Lalonde was not the only dealer with early English furniture. Bayberry Antiques, Rockland, Mass., had an unusual survivor of the Seventeenth or Eighteenth Century. Does anyone collect potty chairs? If so, this one would likely be their earliest example. Made of oak, it was very heavy and very plain and had a shaped crest rail, four ball feet, no backboard and possibly the staunchest pair of hinges you’ve ever seen. There was also a lock and the price, $295, may have been reflective of the fact that not many people really do collect potty chairs. Might it have found another use? Richard Fuller Antiques, South Royalton, Vt., had a long oak settee, circa 1690-1720, with a back of four carved panels, arms with turned supports and a heavy stretcher base which was marked $1,295.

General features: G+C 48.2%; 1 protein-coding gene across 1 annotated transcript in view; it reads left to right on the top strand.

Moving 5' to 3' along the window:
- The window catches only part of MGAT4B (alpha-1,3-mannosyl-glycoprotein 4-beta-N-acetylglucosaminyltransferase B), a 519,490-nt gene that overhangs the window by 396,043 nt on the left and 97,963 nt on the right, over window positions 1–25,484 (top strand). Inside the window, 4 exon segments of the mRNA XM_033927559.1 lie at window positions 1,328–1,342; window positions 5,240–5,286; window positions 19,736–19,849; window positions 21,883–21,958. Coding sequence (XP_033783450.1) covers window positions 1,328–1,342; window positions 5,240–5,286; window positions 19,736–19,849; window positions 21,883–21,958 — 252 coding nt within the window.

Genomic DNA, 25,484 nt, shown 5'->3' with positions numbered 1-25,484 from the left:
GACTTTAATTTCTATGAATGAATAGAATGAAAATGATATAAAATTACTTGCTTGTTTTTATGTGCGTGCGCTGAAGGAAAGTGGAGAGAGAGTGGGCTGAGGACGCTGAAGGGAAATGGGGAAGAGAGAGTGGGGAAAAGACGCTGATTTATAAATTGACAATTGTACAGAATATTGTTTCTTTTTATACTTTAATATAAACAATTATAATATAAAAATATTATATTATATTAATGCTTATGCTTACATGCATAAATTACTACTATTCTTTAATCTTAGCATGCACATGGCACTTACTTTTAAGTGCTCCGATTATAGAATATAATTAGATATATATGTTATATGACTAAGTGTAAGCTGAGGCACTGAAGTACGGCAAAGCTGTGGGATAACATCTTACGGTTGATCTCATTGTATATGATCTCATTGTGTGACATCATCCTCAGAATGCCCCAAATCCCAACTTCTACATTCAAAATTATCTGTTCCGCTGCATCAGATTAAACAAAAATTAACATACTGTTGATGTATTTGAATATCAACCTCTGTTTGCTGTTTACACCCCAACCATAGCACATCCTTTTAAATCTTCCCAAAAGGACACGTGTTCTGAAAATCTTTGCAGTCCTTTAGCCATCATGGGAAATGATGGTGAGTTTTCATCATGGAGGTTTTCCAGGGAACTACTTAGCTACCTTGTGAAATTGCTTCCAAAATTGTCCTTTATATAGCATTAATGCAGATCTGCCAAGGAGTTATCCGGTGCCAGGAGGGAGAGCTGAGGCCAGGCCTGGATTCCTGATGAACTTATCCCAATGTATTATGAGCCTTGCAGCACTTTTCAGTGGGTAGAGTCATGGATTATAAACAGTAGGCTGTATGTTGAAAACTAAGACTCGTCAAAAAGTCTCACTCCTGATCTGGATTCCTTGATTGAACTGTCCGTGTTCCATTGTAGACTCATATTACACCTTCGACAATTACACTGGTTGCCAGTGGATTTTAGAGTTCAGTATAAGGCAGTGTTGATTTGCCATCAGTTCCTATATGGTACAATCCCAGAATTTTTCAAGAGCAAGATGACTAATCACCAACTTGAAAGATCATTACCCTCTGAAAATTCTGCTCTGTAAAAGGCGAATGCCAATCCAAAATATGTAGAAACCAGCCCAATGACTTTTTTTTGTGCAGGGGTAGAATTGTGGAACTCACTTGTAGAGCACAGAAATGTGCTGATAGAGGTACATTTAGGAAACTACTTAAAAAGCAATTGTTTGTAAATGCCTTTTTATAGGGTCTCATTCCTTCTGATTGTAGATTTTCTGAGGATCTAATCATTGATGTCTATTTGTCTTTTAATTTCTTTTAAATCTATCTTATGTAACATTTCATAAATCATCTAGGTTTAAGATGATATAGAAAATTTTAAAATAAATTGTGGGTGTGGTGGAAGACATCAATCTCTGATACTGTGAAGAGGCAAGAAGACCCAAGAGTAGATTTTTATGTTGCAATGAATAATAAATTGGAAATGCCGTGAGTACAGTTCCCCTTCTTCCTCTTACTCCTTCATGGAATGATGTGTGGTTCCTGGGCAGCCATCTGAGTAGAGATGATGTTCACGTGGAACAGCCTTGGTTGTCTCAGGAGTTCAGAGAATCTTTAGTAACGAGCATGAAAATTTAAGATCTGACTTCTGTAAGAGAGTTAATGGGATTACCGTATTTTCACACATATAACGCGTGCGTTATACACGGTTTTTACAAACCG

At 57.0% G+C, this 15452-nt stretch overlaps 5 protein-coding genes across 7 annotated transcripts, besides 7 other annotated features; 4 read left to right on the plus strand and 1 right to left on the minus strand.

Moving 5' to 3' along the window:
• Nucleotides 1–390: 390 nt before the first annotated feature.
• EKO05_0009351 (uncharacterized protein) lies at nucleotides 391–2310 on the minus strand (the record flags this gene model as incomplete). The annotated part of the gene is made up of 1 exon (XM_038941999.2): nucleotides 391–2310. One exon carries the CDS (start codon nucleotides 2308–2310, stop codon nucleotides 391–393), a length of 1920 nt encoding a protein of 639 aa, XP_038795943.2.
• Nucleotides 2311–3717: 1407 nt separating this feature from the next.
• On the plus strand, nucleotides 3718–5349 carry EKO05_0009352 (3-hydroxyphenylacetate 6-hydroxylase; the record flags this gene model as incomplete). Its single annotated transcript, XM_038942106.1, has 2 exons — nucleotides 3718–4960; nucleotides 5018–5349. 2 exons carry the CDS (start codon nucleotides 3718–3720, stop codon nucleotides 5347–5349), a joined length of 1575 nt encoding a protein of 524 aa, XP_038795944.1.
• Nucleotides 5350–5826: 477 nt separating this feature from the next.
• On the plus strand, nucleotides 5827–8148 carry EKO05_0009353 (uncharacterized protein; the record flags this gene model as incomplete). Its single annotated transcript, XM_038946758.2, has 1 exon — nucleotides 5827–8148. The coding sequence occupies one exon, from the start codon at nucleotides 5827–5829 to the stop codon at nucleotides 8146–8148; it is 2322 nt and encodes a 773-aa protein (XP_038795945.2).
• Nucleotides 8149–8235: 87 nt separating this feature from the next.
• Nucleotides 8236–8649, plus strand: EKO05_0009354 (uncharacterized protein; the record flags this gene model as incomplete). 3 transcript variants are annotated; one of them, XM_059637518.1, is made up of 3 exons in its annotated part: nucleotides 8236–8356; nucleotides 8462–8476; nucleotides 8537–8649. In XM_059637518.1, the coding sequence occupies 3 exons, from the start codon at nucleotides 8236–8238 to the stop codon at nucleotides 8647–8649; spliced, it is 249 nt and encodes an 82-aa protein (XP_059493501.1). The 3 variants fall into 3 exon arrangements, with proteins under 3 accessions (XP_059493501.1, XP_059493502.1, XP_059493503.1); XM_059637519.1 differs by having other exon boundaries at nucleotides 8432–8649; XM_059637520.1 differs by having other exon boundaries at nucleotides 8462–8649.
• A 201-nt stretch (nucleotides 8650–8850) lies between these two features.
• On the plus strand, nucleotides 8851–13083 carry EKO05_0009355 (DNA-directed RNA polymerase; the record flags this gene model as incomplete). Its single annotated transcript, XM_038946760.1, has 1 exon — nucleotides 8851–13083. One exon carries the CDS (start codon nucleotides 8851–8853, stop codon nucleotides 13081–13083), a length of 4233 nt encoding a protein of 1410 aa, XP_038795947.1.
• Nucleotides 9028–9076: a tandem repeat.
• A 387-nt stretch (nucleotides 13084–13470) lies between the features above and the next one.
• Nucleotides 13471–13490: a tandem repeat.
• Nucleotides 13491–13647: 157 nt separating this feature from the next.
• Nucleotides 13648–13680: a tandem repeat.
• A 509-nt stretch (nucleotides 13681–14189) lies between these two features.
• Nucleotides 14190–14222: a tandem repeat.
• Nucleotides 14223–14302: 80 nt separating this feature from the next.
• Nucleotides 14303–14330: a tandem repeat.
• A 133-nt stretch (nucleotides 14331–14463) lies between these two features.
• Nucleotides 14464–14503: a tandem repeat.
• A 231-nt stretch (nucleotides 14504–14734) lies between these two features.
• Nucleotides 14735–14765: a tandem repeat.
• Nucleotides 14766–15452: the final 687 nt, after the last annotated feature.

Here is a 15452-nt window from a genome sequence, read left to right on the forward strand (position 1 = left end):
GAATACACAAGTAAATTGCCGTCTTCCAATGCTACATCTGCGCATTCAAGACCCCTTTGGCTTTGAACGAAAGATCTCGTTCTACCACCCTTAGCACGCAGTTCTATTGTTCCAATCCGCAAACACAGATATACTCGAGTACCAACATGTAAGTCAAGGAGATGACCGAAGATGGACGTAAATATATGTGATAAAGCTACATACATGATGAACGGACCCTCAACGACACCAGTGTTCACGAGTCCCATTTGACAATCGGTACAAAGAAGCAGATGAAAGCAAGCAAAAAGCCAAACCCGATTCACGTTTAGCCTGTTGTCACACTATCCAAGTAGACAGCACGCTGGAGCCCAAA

Early American country furniture was offered in several booths. Kris Casucci had, among iron and woodenware, a circa 1760-80 two-drawer blanket chest with original Spanish brown paint for which she was asking $795. It sold. Cari Peterson, Sherman Alden Antiques, East Falmouth, Mass., had a very unusual trestle table, with a top made from a double-thick door which retained its original wrought iron strap hinges. The trestle base was constructed of a Civil War officer’s bed with a touch of blue paint remaining; $550 was the asking price. Bayberry Antiques, Rockland, Mass., had an exceptional William and Mary banister back armchair, circa 1701-30, in old red paint. It had a well-shaped crest, well-turned sausage legs and was priced $2,300. Ian McKelvey, South Windham, Conn., had a circa 1710-30 New England two-drawer, lift top blanket chest with an original surface, for which he was asking $975. A country Queen Anne highboy was priced $1,295 by Cobblestone Antiques, Middlebury, N.Y.